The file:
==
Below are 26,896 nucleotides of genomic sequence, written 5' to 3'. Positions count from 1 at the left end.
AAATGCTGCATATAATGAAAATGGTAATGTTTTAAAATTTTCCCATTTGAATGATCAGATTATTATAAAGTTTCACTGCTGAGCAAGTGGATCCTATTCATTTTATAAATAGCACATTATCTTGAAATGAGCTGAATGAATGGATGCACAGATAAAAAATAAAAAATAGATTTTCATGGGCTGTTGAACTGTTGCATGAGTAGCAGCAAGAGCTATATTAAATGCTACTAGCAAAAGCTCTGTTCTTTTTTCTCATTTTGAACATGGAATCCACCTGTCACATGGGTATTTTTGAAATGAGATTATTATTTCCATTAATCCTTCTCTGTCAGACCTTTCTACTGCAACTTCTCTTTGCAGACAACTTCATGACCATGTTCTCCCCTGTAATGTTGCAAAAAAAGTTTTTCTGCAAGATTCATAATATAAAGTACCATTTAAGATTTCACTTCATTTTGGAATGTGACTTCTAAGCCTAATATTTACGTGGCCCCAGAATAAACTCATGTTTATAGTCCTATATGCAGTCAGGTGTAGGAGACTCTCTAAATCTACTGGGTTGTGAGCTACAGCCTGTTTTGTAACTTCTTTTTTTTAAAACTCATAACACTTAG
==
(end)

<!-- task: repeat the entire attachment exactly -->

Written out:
Below are 26,896 nucleotides of genomic sequence, written 5' to 3'. Positions count from 1 at the left end.
AAATGCTGCATATAATGAAAATGGTAATGTTTTAAAATTTTCCCATTTGAATGATCAGATTATTATAAAGTTTCACTGCTGAGCAAGTGGATCCTATTCATTTTATAAATAGCACATTATCTTGAAATGAGCTGAATGAATGGATGCACAGATAAAAAATAAAAAATAGATTTTCATGGGCTGTTGAACTGTTGCATGAGTAGCAGCAAGAGCTATATTAAATGCTACTAGCAAAAGCTCTGTTCTTTTTTCTCATTTTGAACATGGAATCCACCTGTCACATGGGTATTTTTGAAATGAGATTATTATTTCCATTAATCCTTCTCTGTCAGACCTTTCTACTGCAACTTCTCTTTGCAGACAACTTCATGACCATGTTCTCCCCTGTAATGTTGCAAAAAAAGTTTTTCTGCAAGATTCATAATATAAAGTACCATTTAAGATTTCACTTCATTTTGGAATGTGACTTCTAAGCCTAATATTTACGTGGCCCCAGAATAAACTCATGTTTATAGTCCTATATGCAGTCAGGTGTAGGAGACTCTCTAAATCTACTGGGTTGTGAGCTACAGCCTGTTTTGTAACTTCTTTTTTTTAAAACTCATAACACTTAG